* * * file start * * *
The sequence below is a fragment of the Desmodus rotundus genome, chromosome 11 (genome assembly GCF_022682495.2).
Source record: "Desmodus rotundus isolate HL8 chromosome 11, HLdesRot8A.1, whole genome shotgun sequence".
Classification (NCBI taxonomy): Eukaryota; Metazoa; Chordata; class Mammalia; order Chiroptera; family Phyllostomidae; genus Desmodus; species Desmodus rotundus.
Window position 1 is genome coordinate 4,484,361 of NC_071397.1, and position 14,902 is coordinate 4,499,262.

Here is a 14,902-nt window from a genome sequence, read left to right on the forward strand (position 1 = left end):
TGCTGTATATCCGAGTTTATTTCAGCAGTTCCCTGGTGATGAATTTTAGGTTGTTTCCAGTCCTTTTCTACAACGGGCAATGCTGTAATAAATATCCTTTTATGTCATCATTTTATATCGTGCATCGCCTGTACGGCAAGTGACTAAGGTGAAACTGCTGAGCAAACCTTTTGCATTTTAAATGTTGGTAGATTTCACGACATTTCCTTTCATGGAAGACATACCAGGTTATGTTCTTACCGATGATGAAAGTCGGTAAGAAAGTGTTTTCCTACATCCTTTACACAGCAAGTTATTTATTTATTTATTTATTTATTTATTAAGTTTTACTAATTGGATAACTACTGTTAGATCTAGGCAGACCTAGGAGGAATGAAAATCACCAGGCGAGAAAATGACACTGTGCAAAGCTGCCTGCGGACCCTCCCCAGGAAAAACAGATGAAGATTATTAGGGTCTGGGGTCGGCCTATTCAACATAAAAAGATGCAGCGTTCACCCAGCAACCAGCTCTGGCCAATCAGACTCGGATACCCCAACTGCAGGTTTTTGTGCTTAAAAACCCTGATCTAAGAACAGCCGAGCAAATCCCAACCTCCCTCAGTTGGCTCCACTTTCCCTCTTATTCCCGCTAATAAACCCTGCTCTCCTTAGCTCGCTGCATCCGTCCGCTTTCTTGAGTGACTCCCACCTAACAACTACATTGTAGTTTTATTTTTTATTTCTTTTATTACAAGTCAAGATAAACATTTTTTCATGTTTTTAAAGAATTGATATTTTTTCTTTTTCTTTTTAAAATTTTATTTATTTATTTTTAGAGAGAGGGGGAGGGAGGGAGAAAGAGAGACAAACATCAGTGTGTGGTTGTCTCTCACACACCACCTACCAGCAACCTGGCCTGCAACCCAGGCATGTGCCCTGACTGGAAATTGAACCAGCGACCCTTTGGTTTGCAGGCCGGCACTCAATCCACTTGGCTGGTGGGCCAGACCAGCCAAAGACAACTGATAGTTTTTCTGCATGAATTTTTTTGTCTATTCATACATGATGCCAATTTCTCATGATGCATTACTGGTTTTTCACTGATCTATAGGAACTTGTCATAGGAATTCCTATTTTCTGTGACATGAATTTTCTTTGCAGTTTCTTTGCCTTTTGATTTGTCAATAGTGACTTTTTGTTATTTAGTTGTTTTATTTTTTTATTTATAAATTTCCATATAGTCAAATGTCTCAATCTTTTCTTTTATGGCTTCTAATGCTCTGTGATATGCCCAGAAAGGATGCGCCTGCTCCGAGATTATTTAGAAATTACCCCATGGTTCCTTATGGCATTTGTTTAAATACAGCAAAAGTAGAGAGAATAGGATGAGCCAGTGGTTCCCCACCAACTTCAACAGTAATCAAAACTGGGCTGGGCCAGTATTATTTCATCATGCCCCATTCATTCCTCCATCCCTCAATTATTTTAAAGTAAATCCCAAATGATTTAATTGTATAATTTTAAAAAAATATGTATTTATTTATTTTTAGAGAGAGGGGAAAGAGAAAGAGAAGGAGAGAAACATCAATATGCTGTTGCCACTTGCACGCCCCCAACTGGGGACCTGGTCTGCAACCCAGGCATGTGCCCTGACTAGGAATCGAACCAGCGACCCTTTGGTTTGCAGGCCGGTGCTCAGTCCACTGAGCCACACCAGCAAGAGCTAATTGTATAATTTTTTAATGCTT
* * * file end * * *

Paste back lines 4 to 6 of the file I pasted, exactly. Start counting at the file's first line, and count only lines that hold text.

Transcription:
Window position 1 is genome coordinate 4,484,361 of NC_071397.1, and position 14,902 is coordinate 4,499,262.

Here is a 14,902-nt window from a genome sequence, read left to right on the forward strand (position 1 = left end):
TGCTGTATATCCGAGTTTATTTCAGCAGTTCCCTGGTGATGAATTTTAGGTTGTTTCCAGTCCTTTTCTACAACGGGCAATGCTGTAATAAATATCCTTTTATGTCATCATTTTATATCGTGCATCGCCTGTACGGCAAGTGACTAAGGTGAAACTGCTGAGCAAACCTTTTGCATTTTAAATGTTGGTAGATTTCACGACATTTCCTTTCATGGAAGACATACCAGGTTATGTTCTTACCGATGATGAAAGTCGGTAAGAAAGTGTTTTCCTACATCCTTTACACAGCAAGTTATTTATTTATTTATTTATTTATTTATTAAGTTTTACTAATTGGATAACTACTGTTAGATCTAGGCAGACCTAGGAGGAATGAAAATCACCAGGCGAGAAAATGACACTGTGCAAAGCTGCCTGCGGACCCTCCCCAGGAAAAACAGATGAAGATTATTAGGGTCTGGGGTCGGCCTATTCAACATAAAAAGATGCAGCGTTCACCCAGCAACCAGCTCTGGCCAATCAGACTCGGATACCCCAACTGCAGGTTTTTGTGCTTAAAAACCCTGATCTAAGAACAGCCGAGCAAATCCCAACCTCCCTCAGTTGGCTCCACTTTCCCTCTTATTCCCGCTAATAAACCCTGCTCTCCTTAGCTCGCTGCATCCGTCCGCTTTCTTGAGTGACTCCCACCTAACAACTACATTGTAGTTTTATTTTTTATTTCTTTTATTACAAGTCAAGATAAACATTTTTTCATGTTTTTAAAGAATTGATATTTTTTCTTTTTCTTTTTAAAATTTTATTTATTTATTTTTAGAGAGAGGGGGAGGGAGGGAGAAAGAGAGACAAACATCAGTGTGTGGTTGTCTCTCACACACCACCTACCAGCAACCTGGCCTGCAACCCAGGCATGTGCCCTGACTGGAAATTGAACCAGCGACCCTTTGGTTTGCAGGCCGGCACTCAATCCACTTGGCTGGTGGGCCAGACCAGCCAAAGACAACTGATAGTTTTTCTGCATGAATTTTTTTGTCTATTCATACATGATGCCAATTTCTCATGATGCATTACTGGTTTTTCACTGATCTATAGGAACTTGTCATAGGAATTCCTATTTTCTGTGACATGAATTTTCTTTGCAGTTTCTTTGCCTTTTGATTTGTCAATAGTGACTTTTTGTTATTTAGTTGTTTTATTTTTTTATTTATAAATTTCCATATAGTCAAATGTCTCAATCTTTTCTTTTATGGCTTCTAATGCTCTGTGATATGCCCAGAAAGGATGCGCCTGCTCCGAGATTATTTAGAAATTACCCCATGGTTCCTTATGGCATTTGTTTAAATACAGCAAAAGTAGAGAGAATAGGATGAGCCAGTGGTTCCCCACCAACTTCAACAGTAATCAAAACTGGGCTGGGCCAGTATTATTTCATCATGCCCCATTCATTCCTCCATCCCTCAATTATTTTAAAGTAAATCCCAAATGATTTAATTGTATAATTTTAAAAAAATATGTATTTATTTATTTTTAGAGAGAGGGGAAAGAGAAAGAGAAGGAGAGAAACATCAATATGCTGTTGCCACTTGCACGCCCCCAACTGGGGACCTGGTCTGCAACCCAGGCATGTGCCCTGACTAGGAATCGAACCAGCGACCCTTTGGTTTGCAGGCCGGTGCTCAGTCCACTGAGCCACACCAGCAAGAGCTAATTGTATAATTTTTTAATGCTT